The book Elon Musk: Tesla, Space X and the Quest for a Fantastic Future details how Musk narrows the field of prospective Space X employees by requiring candidates to solve intricate puzzles and write essays on why they want to work at Space X. The ones who make it through those challenges earn a face-to-face with Musk and are told not to expect him to stop writing emails or make eye contact during the interview.
While Musk’s approach could trigger debate about his leadership style, professionalism or respect, listening to it on Audible led me to think about multitasking. I’m not sure if Elon Musk is excellent at multitasking, but I am sure that most people aren’t.
Science backs me up. Neuroscientists at places like MIT, Stanford and the University of London have studied how our brains react to multitasking. The results might keep you from scanning your phone while reading this.
We might think we’re doing several things at once when in reality, we’re just moving from task to task quickly. When we move from one task to another, we ignore the previous task while working on the next one. One study showed that our IQ drops between 10 and 15 points while multitasking. Ironically, multitasking makes us less efficient.
It gets worse.
Dopamine is a neurotransmitter that helps control the brain’s reward and pleasure centers. Multitasking creates a dopamine-addiction feedback loop, rewarding the brain for losing focus and consistently searching for external stimulation. Wonder what’s trending on Twitter?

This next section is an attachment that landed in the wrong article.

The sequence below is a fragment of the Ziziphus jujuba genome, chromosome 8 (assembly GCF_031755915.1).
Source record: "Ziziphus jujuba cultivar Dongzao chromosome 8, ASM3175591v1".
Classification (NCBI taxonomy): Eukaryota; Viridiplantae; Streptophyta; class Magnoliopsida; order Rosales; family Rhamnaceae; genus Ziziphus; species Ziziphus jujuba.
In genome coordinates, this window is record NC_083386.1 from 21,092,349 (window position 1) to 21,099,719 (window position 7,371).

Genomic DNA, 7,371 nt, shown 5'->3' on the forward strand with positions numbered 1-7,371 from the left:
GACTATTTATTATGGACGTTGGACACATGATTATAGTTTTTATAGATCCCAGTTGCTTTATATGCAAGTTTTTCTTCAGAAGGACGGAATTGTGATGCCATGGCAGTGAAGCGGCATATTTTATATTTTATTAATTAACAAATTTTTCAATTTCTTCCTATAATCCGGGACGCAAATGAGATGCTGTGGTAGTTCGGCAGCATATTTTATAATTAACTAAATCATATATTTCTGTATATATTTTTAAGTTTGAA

Multitasking leads to anxiety which raises the levels of cortisol, the stress hormone, which leads to aggressive and impulsive behavior. You texted WHAT?
Multitasking also causes our brain to burn up oxygenated glucose, the fuel we need to stay on task, making us feel exhausted and more error-prone. Wait, did I hit Reply To All? Oh, no.
Contrary to popular opinion, we aren’t good at multitasking, and it’s not good for us. What can we do to avoid multitasking? Focus on multi-finishing instead.
5 Ways to Focus on Multi-Finishing Over Multitasking
- Stop saying things like “I’m good at multitasking.” You’re not, and it’s unhealthy to keep pretending you are.
- Spend more time doing one thing at a time. Try it. You’ll be surprised at how it works.
- Establish an Email Checking Schedule. Email is addictive. Block off specific times to read and respond and schedule “Non Email Time.”
- Follow these 6 Things to Do With Paper and Email
- Practice being present. It takes discipline and commitment, especially during long meetings. Trust me; I’m working on it.
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